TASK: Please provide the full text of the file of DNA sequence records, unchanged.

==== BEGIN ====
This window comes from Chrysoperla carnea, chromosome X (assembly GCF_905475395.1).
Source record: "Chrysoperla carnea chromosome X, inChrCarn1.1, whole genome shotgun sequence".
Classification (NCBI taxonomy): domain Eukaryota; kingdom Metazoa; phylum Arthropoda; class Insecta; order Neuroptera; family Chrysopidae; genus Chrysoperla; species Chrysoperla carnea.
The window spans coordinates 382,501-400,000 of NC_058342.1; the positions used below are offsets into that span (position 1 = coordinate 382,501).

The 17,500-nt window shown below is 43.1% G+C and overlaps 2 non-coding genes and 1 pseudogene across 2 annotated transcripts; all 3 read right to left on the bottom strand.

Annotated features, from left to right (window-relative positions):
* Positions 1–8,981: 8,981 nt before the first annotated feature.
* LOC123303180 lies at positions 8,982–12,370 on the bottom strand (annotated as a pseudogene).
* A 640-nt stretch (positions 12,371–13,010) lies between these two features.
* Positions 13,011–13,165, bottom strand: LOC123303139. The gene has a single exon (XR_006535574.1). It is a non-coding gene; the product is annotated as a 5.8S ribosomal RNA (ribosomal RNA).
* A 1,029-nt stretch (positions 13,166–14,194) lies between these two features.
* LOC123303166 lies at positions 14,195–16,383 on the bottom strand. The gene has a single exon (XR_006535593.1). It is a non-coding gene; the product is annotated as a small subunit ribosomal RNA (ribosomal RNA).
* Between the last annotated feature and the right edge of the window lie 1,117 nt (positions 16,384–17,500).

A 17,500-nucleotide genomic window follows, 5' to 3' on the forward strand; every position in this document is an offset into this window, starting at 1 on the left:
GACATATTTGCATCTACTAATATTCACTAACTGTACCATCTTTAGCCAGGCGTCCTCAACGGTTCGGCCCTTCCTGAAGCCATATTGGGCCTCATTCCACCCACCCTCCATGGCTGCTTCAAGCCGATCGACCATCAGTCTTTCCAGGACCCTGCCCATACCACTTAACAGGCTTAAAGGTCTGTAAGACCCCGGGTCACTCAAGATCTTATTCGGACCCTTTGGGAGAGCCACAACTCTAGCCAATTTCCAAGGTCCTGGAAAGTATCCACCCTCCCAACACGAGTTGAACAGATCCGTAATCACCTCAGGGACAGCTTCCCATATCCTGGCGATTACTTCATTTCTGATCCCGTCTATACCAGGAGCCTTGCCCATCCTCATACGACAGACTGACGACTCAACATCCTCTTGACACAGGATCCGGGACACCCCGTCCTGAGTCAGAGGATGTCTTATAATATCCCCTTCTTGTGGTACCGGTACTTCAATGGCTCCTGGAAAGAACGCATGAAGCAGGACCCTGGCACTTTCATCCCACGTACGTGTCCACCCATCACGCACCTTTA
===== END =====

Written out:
This window comes from Chrysoperla carnea, chromosome X (assembly GCF_905475395.1).
Source record: "Chrysoperla carnea chromosome X, inChrCarn1.1, whole genome shotgun sequence".
Classification (NCBI taxonomy): domain Eukaryota; kingdom Metazoa; phylum Arthropoda; class Insecta; order Neuroptera; family Chrysopidae; genus Chrysoperla; species Chrysoperla carnea.
The window spans coordinates 382,501-400,000 of NC_058342.1; the positions used below are offsets into that span (position 1 = coordinate 382,501).

The 17,500-nt window shown below is 43.1% G+C and overlaps 2 non-coding genes and 1 pseudogene across 2 annotated transcripts; all 3 read right to left on the bottom strand.

Annotated features, from left to right (window-relative positions):
* Positions 1–8,981: 8,981 nt before the first annotated feature.
* LOC123303180 lies at positions 8,982–12,370 on the bottom strand (annotated as a pseudogene).
* A 640-nt stretch (positions 12,371–13,010) lies between these two features.
* Positions 13,011–13,165, bottom strand: LOC123303139. The gene has a single exon (XR_006535574.1). It is a non-coding gene; the product is annotated as a 5.8S ribosomal RNA (ribosomal RNA).
* A 1,029-nt stretch (positions 13,166–14,194) lies between these two features.
* LOC123303166 lies at positions 14,195–16,383 on the bottom strand. The gene has a single exon (XR_006535593.1). It is a non-coding gene; the product is annotated as a small subunit ribosomal RNA (ribosomal RNA).
* Between the last annotated feature and the right edge of the window lie 1,117 nt (positions 16,384–17,500).

A 17,500-nucleotide genomic window follows, 5' to 3' on the forward strand; every position in this document is an offset into this window, starting at 1 on the left:
GACATATTTGCATCTACTAATATTCACTAACTGTACCATCTTTAGCCAGGCGTCCTCAACGGTTCGGCCCTTCCTGAAGCCATATTGGGCCTCATTCCACCCACCCTCCATGGCTGCTTCAAGCCGATCGACCATCAGTCTTTCCAGGACCCTGCCCATACCACTTAACAGGCTTAAAGGTCTGTAAGACCCCGGGTCACTCAAGATCTTATTCGGACCCTTTGGGAGAGCCACAACTCTAGCCAATTTCCAAGGTCCTGGAAAGTATCCACCCTCCCAACACGAGTTGAACAGATCCGTAATCACCTCAGGGACAGCTTCCCATATCCTGGCGATTACTTCATTTCTGATCCCGTCTATACCAGGAGCCTTGCCCATCCTCATACGACAGACTGACGACTCAACATCCTCTTGACACAGGATCCGGGACACCCCGTCCTGAGTCAGAGGATGTCTTATAATATCCCCTTCTTGTGGTACCGGTACTTCAATGGCTCCTGGAAAGAACGCATGAAGCAGGACCCTGGCACTTTCATCCCACGTACGTGTCCACCCATCACGCACCTTTA